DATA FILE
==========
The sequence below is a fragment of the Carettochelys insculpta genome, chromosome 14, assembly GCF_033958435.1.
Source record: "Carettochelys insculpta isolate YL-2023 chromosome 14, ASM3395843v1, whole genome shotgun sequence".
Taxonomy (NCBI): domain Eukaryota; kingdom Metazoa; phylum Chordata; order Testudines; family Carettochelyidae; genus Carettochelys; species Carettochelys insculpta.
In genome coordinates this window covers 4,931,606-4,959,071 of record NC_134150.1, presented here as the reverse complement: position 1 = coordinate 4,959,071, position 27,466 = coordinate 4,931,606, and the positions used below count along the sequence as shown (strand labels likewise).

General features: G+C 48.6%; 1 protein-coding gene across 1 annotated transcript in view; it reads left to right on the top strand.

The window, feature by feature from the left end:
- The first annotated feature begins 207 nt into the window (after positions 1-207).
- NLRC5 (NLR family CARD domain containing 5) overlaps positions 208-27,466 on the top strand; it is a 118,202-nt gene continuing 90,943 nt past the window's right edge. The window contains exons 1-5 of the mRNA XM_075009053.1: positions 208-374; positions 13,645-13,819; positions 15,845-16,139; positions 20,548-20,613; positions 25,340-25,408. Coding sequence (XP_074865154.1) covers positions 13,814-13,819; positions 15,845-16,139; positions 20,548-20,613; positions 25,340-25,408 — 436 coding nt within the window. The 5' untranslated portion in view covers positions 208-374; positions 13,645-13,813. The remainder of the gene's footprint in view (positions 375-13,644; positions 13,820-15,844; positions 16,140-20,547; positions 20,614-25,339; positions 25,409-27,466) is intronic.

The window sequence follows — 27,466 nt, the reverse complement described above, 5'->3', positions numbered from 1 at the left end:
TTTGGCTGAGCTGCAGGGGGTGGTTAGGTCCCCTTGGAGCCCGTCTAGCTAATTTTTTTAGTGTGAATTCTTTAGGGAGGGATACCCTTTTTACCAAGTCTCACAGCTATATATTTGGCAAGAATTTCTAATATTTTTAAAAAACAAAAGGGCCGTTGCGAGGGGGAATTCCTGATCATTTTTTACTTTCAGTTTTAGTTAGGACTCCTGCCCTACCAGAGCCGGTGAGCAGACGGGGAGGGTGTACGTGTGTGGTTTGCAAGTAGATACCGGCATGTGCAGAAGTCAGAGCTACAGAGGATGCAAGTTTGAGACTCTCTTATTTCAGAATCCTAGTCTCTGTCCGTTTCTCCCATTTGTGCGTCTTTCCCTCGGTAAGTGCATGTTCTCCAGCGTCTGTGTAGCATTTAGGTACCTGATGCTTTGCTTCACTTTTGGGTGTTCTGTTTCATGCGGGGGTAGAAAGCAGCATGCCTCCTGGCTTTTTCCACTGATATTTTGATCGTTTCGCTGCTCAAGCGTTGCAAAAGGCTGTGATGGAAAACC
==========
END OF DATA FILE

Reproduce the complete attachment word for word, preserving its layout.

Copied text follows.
The sequence below is a fragment of the Carettochelys insculpta genome, chromosome 14, assembly GCF_033958435.1.
Source record: "Carettochelys insculpta isolate YL-2023 chromosome 14, ASM3395843v1, whole genome shotgun sequence".
Taxonomy (NCBI): domain Eukaryota; kingdom Metazoa; phylum Chordata; order Testudines; family Carettochelyidae; genus Carettochelys; species Carettochelys insculpta.
In genome coordinates this window covers 4,931,606-4,959,071 of record NC_134150.1, presented here as the reverse complement: position 1 = coordinate 4,959,071, position 27,466 = coordinate 4,931,606, and the positions used below count along the sequence as shown (strand labels likewise).

General features: G+C 48.6%; 1 protein-coding gene across 1 annotated transcript in view; it reads left to right on the top strand.

The window, feature by feature from the left end:
- The first annotated feature begins 207 nt into the window (after positions 1-207).
- NLRC5 (NLR family CARD domain containing 5) overlaps positions 208-27,466 on the top strand; it is a 118,202-nt gene continuing 90,943 nt past the window's right edge. The window contains exons 1-5 of the mRNA XM_075009053.1: positions 208-374; positions 13,645-13,819; positions 15,845-16,139; positions 20,548-20,613; positions 25,340-25,408. Coding sequence (XP_074865154.1) covers positions 13,814-13,819; positions 15,845-16,139; positions 20,548-20,613; positions 25,340-25,408 — 436 coding nt within the window. The 5' untranslated portion in view covers positions 208-374; positions 13,645-13,813. The remainder of the gene's footprint in view (positions 375-13,644; positions 13,820-15,844; positions 16,140-20,547; positions 20,614-25,339; positions 25,409-27,466) is intronic.

The window sequence follows — 27,466 nt, the reverse complement described above, 5'->3', positions numbered from 1 at the left end:
TTTGGCTGAGCTGCAGGGGGTGGTTAGGTCCCCTTGGAGCCCGTCTAGCTAATTTTTTTAGTGTGAATTCTTTAGGGAGGGATACCCTTTTTACCAAGTCTCACAGCTATATATTTGGCAAGAATTTCTAATATTTTTAAAAAACAAAAGGGCCGTTGCGAGGGGGAATTCCTGATCATTTTTTACTTTCAGTTTTAGTTAGGACTCCTGCCCTACCAGAGCCGGTGAGCAGACGGGGAGGGTGTACGTGTGTGGTTTGCAAGTAGATACCGGCATGTGCAGAAGTCAGAGCTACAGAGGATGCAAGTTTGAGACTCTCTTATTTCAGAATCCTAGTCTCTGTCCGTTTCTCCCATTTGTGCGTCTTTCCCTCGGTAAGTGCATGTTCTCCAGCGTCTGTGTAGCATTTAGGTACCTGATGCTTTGCTTCACTTTTGGGTGTTCTGTTTCATGCGGGGGTAGAAAGCAGCATGCCTCCTGGCTTTTTCCACTGATATTTTGATCGTTTCGCTGCTCAAGCGTTGCAAAAGGCTGTGATGGAAAACC